Next, download the source code for the default software that is running on the LED shield as shipped. It is at the Infineon website, scroll to the bottom, in the section RGB LED Lighting Shield – XMC1202, titled RGB LED Lighting Shield – XMC1202 Source Code.

 

Once installed, select File->Import->Infineon->DAVE Project and choose the root directory to be the folder RGB_LED_Shield_v5, and then it should appear in the Project List. Select Copy Projects into Workspace and then click Finish.

 

You should now have a folder RGB_LED_Shield_v5 in your workspace folder (c:\projects\DAVE_work).

 

Now you can observe the code and make changes! For example if you wish the LED shield to start up with the red channel at full brightness (i.e. standalone, regardless of if it is plugged into an Arduino or not, but still allow for the Arduino to subsequently control it), then in the main.c file it can be clearly seen where the red intensity and dimming levels are configured, and they can be modified:

 

Lamphandle.Intensity_Red = 0xfff;
BCCUDIM01_AbortDimming(&BCCUDIM01_Handle0, GET_CHANNEL_DIM_MASK(BCCUDIM01_Handle0.DE_Num)); // Abort previous dimming
  BCCUDIM01_SetDimLvl(&BCCUDIM01_Handle0, 0xfff); // dimming engine 2
  BCCUDIM01_StartDimming(&BCCUDIM01_Handle0, GET_CHANNEL_DIM_MASK(BCCUDIM01_Handle0.DE_Num));






 

The code snippet above will set the red channel to full brightness before the code starts up the I2C slave function. See the screenshot below for where to insert this code.

 

To compile the code, click on the ‘build all’ icon (highlighted in the screenshot) or go to Project->Build All. The console output should indicate that the code was built successfully, as shown in the screenshot too.

building-code.png

 

After DAVE has been installed, you are ready to connect up the J-Link device to your board. Four connections are needed, as shown here:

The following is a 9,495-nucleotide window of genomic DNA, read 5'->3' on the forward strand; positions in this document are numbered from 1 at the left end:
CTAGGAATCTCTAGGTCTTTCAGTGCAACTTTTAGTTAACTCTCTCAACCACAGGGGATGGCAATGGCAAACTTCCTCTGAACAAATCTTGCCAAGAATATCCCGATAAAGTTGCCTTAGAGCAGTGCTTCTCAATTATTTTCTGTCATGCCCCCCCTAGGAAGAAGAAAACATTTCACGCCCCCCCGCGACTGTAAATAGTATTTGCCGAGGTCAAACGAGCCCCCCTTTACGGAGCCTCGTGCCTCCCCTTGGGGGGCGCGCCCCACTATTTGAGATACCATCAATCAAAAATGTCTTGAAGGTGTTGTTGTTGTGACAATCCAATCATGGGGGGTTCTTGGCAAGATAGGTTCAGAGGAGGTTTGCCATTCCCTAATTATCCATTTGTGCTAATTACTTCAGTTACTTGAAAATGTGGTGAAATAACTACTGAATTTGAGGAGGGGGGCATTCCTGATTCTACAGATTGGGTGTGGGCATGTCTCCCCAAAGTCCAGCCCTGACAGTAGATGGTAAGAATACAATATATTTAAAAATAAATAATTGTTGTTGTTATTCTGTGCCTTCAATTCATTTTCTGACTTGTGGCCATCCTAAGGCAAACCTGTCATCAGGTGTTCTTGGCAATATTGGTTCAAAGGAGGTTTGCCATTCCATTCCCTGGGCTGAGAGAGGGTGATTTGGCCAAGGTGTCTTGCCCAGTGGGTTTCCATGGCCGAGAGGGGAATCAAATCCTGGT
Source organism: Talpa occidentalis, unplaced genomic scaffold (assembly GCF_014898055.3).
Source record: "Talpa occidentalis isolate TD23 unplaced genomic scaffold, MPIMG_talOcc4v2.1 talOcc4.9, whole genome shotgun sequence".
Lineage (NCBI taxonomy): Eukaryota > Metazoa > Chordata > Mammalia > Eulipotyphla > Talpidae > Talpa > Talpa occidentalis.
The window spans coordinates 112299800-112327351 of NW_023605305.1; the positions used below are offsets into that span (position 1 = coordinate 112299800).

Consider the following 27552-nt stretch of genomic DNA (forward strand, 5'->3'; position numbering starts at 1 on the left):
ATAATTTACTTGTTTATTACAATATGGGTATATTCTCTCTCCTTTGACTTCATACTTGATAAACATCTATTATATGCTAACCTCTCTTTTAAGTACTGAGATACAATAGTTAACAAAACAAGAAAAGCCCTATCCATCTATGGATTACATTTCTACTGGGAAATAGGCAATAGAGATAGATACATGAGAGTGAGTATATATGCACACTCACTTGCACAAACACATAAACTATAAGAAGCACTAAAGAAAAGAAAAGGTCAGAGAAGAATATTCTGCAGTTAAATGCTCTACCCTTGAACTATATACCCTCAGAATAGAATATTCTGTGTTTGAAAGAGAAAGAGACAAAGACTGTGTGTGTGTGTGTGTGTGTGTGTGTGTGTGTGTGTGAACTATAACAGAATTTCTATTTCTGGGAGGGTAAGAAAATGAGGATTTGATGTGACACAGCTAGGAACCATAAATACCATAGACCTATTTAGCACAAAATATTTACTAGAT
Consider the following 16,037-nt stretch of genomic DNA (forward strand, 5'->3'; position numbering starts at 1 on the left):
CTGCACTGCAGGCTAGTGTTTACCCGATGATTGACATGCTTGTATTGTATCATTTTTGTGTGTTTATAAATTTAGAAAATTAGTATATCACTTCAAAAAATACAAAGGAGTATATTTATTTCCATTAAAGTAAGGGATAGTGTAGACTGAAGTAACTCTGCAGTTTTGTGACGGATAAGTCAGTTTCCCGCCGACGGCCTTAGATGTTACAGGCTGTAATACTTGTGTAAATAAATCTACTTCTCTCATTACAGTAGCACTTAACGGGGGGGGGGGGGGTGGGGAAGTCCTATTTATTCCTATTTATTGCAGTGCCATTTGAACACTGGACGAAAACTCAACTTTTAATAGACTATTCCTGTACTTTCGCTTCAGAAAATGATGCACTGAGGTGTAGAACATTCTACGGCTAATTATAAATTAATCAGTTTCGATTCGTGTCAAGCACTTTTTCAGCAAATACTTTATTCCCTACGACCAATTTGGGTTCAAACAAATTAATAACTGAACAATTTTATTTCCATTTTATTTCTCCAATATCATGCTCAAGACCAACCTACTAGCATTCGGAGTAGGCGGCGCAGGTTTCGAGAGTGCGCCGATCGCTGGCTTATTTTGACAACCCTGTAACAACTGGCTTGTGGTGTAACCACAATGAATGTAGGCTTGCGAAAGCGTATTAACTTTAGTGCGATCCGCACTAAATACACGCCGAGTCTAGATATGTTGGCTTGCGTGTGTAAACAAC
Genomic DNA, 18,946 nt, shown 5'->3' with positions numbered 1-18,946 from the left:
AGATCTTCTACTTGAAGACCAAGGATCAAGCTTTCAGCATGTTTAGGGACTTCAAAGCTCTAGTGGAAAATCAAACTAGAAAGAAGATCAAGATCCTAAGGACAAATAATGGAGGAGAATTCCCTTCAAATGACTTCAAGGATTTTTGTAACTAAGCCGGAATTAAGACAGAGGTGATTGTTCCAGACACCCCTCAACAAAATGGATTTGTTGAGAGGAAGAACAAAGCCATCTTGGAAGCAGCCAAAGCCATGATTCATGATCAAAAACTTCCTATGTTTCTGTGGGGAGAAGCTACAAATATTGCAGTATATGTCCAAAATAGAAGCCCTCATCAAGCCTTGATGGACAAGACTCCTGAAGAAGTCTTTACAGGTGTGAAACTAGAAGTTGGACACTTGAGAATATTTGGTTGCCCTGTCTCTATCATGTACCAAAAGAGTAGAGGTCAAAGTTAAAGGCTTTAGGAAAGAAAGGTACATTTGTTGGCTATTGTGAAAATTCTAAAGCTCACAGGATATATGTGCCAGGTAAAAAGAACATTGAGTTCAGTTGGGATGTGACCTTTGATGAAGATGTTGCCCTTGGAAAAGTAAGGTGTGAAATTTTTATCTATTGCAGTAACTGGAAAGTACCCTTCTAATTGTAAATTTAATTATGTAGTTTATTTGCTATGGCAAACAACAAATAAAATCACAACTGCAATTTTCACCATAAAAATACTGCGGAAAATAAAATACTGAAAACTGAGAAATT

jlink-pinout.jpg

 

Writing code, and testing it are two separate ‘views’ in DAVE, so you’ll need to go into the ‘TASKING Debug Perspective’ to run the code (a ‘view’ is just a collection of windows that makes sense for the task at hand). You can select that from the top-right (if you can’t see it, you may have to drag the curvy tab left to bring it into view). Now click on the bug icon (highlighted below). Once you do that, you’ll see the stack trace, and the program waiting at the main() entry point. Click the ‘play-shaped’ button to run the code (or you could single-step as desired) and the LED should light up! The code is now programmed into the XMC1202, so after you have finished with the debug session and disconnected the J-Link and power-cycled the LED shield, the new code will still function. You can go back to the code view by clicking on ‘DAVE CE’ at the top-right.

debug-view.png

 

Summary

The RGB LED Shield from Infineon is a nice, high quality way of controlling LED lighting. It is extremely easy to use with an Arduino. With some adjustments, it is possible to fine-tune the output to get the maximum output from LEDs safely. The shield can also be used with any other microcontroller board (e.g. FRDM board, RPI etc) because it is controlled by the standard I2C interface. The I2C commands are extensive and are listed in the user guide. The Arduino code is easy-to-follow. The LED shield was tested on a Freescale board too.

 

If desired, the software running on the LED shield itself can be easily modified too; this is not essential since the built-in commands are extremely flexible but it allows for the shield to run stand-alone if desired, or with additional custom commands to meet user needs as an example.

 

If you’re looking to use the RGB shield, then it is also worth purchasing headers, an Arduino or perhaps a FRDM board, lots of LEDs!, a 24V or 48V power supply and also a JTAG emulator if you want to modify the code on the LED shield.

 

Click here for part two to build a practical LED lamp.